Here are some of the most frequently asked questions regarding a Santa Barbara DUI arrest.
By law, the officer is required to immediately forward a copy of your completed notice of license suspension or driver license revocation form and any driver license taken into possession, along with a sworn report to the Santa Barbara County DMV. Once the DMV receives the documents they will automatically conduct an administrative review which includes an exam of the police officer's report, the revocation or suspension order and any test results that you may have completed. You may request a hearing to contest the suspension or revocation if it is upheld during the administrative review. You have the right to request a hearing from the DMV within 10 days of receipt of the suspension or revocation order. If the review shows there is no basis for the suspension or revocation, the action will be set aside. You will be notified by the DMV in writing only if the suspension or revocation is set aside following the administrative review.
Your driver license will be returned to you at the end of the suspension or revocation, provided you pay a $125 reissue fee to the DMV and you file proof of financial responsibility. The reissue fee remains at $100 if you were under age 21 and were suspended under the Zero Tolerance Law pursuant to Vehicle Code §§23136, 13353.1, 13388, 13392. If it is determined that there is not a basis for the suspension or revocation, your driver license will be issued or returned to you.
You may drive for 30 days from the date the order of suspension or revocation was issued, provided you have been issued a California driver license and your driver license is not expired, or your driving privilege is not suspended or revoked for some other reason.
A hearing is your opportunity to show that the suspension or revocation is not justified.
If you are 21 years of age or older, took a blood or breath test, or (if applicable) a urine test, and the results showed 0.08% BAC or more: A first offense will result in a 4-month suspension. A second or subsequent offense within 10 years will result in a 1-year suspension. If you are under 21 year of age, took a preliminary alcohol screening (PAS) test or other chemical test and results showed 0.01% BAC or more, your driving privilege will be suspended for 1 year.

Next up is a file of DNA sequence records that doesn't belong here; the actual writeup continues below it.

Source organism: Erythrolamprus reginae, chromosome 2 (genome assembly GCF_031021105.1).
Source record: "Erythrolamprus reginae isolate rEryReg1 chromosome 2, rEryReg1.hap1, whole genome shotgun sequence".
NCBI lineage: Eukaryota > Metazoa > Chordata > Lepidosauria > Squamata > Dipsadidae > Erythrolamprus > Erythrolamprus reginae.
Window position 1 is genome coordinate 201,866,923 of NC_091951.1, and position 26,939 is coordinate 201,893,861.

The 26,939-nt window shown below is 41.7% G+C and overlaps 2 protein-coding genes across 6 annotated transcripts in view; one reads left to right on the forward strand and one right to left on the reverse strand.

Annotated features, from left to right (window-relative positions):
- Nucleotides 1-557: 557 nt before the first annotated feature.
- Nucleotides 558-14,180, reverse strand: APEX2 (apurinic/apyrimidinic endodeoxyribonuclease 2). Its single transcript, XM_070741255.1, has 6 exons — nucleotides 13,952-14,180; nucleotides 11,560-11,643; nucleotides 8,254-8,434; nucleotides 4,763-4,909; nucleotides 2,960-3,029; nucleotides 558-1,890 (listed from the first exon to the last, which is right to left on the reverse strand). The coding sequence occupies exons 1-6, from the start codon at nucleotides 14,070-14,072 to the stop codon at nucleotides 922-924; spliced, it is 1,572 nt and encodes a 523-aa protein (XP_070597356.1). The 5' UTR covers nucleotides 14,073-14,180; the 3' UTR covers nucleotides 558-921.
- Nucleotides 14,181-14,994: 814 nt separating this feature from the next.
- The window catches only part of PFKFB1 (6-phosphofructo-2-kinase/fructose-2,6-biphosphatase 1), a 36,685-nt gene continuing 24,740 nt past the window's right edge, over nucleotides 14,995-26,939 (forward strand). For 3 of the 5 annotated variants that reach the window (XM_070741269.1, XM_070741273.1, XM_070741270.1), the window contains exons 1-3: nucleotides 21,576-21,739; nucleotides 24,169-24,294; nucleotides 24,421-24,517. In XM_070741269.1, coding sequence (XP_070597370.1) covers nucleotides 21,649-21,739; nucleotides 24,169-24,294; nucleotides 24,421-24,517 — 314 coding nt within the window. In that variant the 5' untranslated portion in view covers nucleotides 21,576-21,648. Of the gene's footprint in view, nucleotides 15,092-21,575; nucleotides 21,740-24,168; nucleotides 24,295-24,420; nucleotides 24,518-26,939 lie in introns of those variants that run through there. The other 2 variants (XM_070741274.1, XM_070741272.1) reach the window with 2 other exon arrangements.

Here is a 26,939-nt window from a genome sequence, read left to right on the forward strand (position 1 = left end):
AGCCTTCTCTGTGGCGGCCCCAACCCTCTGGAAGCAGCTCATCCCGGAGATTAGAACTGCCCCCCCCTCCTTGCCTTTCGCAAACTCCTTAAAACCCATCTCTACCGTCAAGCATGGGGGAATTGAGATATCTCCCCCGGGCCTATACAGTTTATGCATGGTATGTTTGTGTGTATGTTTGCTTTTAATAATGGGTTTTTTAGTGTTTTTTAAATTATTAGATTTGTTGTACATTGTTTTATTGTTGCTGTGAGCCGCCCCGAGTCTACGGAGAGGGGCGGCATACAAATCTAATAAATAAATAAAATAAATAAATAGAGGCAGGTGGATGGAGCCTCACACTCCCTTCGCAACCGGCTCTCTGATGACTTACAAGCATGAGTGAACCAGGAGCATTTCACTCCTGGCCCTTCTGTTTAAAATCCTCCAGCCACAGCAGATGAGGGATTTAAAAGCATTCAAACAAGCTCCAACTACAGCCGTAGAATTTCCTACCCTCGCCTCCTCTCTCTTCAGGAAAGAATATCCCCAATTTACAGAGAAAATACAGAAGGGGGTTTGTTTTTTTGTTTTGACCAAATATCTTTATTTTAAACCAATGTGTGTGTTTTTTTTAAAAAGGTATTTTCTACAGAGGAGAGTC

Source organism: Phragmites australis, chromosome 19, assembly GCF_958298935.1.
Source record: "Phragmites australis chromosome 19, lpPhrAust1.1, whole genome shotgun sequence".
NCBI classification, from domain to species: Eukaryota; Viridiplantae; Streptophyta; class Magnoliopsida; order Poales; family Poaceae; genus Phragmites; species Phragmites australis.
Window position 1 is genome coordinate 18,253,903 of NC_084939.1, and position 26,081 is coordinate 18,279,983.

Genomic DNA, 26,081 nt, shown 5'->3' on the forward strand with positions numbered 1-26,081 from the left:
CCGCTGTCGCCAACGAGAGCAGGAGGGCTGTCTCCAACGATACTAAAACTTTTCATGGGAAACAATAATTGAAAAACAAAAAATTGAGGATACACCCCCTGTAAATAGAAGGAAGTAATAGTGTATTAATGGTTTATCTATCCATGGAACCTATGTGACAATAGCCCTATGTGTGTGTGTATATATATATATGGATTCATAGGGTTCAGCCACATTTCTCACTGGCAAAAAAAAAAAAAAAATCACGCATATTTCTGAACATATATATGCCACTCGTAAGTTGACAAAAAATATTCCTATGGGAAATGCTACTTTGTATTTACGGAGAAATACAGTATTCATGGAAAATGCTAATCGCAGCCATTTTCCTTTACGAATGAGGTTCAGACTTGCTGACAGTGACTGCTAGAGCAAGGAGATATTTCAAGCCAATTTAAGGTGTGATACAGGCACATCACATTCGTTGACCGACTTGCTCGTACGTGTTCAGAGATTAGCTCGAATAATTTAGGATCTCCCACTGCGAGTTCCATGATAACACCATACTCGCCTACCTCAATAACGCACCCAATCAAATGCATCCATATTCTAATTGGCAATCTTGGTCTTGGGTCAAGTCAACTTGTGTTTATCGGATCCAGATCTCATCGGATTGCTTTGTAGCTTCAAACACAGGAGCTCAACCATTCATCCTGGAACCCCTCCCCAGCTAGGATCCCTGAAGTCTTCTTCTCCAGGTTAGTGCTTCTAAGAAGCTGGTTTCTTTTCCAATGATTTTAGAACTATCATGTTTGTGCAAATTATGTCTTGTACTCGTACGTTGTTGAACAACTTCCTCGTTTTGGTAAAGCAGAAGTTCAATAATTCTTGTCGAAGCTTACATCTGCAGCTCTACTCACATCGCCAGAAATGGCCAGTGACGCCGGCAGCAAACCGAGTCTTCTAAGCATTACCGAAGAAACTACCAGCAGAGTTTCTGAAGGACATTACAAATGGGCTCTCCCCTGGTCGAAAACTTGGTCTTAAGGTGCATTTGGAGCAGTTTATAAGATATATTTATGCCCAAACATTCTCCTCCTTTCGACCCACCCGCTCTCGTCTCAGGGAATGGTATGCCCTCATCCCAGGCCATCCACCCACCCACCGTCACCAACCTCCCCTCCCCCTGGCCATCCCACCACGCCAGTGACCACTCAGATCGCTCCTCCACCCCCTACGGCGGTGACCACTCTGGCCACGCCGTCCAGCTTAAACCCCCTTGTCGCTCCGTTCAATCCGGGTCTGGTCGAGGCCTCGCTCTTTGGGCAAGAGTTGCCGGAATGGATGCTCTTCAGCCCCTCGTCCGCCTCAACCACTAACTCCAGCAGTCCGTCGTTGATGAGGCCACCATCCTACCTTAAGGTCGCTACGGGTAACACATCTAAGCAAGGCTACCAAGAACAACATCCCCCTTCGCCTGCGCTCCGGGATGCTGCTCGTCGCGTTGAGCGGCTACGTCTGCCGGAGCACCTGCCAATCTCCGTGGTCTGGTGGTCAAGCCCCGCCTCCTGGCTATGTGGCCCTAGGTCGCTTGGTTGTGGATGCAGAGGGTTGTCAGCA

No. A request for a restricted license cannot be considered at the DMV hearing. You may apply for a restricted license to drive to and from work at any DMV field office.
You are required by law to submit to a chemical test to determine the alcohol and/or drug content of your blood. You did not submit to or complete a blood or breath test after being requested to do so by a peace officer. As of January 1999, a urine test is no longer available unless: The officer suspects you were driving under the influence of drugs or a combination of drugs and alcohol, or Both the blood or breath tests are not available, or You are a hemophiliac, or You are taking anticoagulant medication in conjunction with a heart condition.
If you were 21 years or older at the time of arrest and you refused or failed to complete a blood or breath test, or (if applicable) a urine test: A first offense will result in a 1-year suspension. A second offense within 10 years will result in a 2-year revocation. A third or subsequent offense within 10 years will result in a 3-year revocation. If you were under 21 years of age at the time of being detained or arrested and you refused or failed to complete a PAS test or other chemical test: A first offense will result in a 1-year suspension. A second offense within 10 years will result in a 2-year revocation. A third or subsequent offense within 10 years will result in a 3-year revocation.
The DMV suspension or revocation is an immediate administrative action taken against your driving privilege only. This is called Administrative Per Se (APS). Any sanctions imposed by DMV under APS are independent of any court-imposed jail sentence, fine, or other criminal penalty imposed when a person is convicted for driving under the influence (DUI). The suspension or revocation following a conviction in court is a mandatory action for which jail, fine, or other criminal penalty can be imposed.